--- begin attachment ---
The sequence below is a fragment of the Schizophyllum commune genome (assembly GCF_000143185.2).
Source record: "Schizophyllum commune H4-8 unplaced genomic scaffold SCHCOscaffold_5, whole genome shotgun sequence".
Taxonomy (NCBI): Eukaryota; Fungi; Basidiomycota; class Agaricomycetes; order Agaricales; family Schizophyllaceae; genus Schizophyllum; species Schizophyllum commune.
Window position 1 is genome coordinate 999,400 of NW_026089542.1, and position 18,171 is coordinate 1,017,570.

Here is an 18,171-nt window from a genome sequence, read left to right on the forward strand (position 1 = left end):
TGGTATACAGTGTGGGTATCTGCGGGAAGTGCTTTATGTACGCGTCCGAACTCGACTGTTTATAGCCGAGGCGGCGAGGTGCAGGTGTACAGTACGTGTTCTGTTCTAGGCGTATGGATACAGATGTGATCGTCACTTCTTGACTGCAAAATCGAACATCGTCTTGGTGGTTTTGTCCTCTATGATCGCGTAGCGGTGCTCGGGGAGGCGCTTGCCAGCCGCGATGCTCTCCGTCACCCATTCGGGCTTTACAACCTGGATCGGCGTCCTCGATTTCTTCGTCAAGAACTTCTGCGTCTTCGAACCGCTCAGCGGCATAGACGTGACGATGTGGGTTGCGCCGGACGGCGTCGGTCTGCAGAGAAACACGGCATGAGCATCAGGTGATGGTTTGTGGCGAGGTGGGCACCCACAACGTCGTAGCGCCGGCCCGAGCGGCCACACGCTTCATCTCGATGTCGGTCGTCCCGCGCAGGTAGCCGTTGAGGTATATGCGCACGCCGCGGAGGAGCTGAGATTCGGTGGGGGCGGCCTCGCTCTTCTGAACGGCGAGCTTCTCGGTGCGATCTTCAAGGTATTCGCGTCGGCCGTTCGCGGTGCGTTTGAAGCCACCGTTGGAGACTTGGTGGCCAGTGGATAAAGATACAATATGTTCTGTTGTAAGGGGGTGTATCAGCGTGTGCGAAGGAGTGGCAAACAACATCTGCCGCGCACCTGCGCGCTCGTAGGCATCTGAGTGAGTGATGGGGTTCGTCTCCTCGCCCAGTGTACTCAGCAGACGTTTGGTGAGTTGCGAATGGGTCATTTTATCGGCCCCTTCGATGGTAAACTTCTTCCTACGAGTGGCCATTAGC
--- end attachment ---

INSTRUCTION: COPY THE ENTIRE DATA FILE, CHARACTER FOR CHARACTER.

The sequence below is a fragment of the Schizophyllum commune genome (assembly GCF_000143185.2).
Source record: "Schizophyllum commune H4-8 unplaced genomic scaffold SCHCOscaffold_5, whole genome shotgun sequence".
Taxonomy (NCBI): Eukaryota; Fungi; Basidiomycota; class Agaricomycetes; order Agaricales; family Schizophyllaceae; genus Schizophyllum; species Schizophyllum commune.
Window position 1 is genome coordinate 999,400 of NW_026089542.1, and position 18,171 is coordinate 1,017,570.

Here is an 18,171-nt window from a genome sequence, read left to right on the forward strand (position 1 = left end):
TGGTATACAGTGTGGGTATCTGCGGGAAGTGCTTTATGTACGCGTCCGAACTCGACTGTTTATAGCCGAGGCGGCGAGGTGCAGGTGTACAGTACGTGTTCTGTTCTAGGCGTATGGATACAGATGTGATCGTCACTTCTTGACTGCAAAATCGAACATCGTCTTGGTGGTTTTGTCCTCTATGATCGCGTAGCGGTGCTCGGGGAGGCGCTTGCCAGCCGCGATGCTCTCCGTCACCCATTCGGGCTTTACAACCTGGATCGGCGTCCTCGATTTCTTCGTCAAGAACTTCTGCGTCTTCGAACCGCTCAGCGGCATAGACGTGACGATGTGGGTTGCGCCGGACGGCGTCGGTCTGCAGAGAAACACGGCATGAGCATCAGGTGATGGTTTGTGGCGAGGTGGGCACCCACAACGTCGTAGCGCCGGCCCGAGCGGCCACACGCTTCATCTCGATGTCGGTCGTCCCGCGCAGGTAGCCGTTGAGGTATATGCGCACGCCGCGGAGGAGCTGAGATTCGGTGGGGGCGGCCTCGCTCTTCTGAACGGCGAGCTTCTCGGTGCGATCTTCAAGGTATTCGCGTCGGCCGTTCGCGGTGCGTTTGAAGCCACCGTTGGAGACTTGGTGGCCAGTGGATAAAGATACAATATGTTCTGTTGTAAGGGGGTGTATCAGCGTGTGCGAAGGAGTGGCAAACAACATCTGCCGCGCACCTGCGCGCTCGTAGGCATCTGAGTGAGTGATGGGGTTCGTCTCCTCGCCCAGTGTACTCAGCAGACGTTTGGTGAGTTGCGAATGGGTCATTTTATCGGCCCCTTCGATGGTAAACTTCTTCCTACGAGTGGCCATTAGC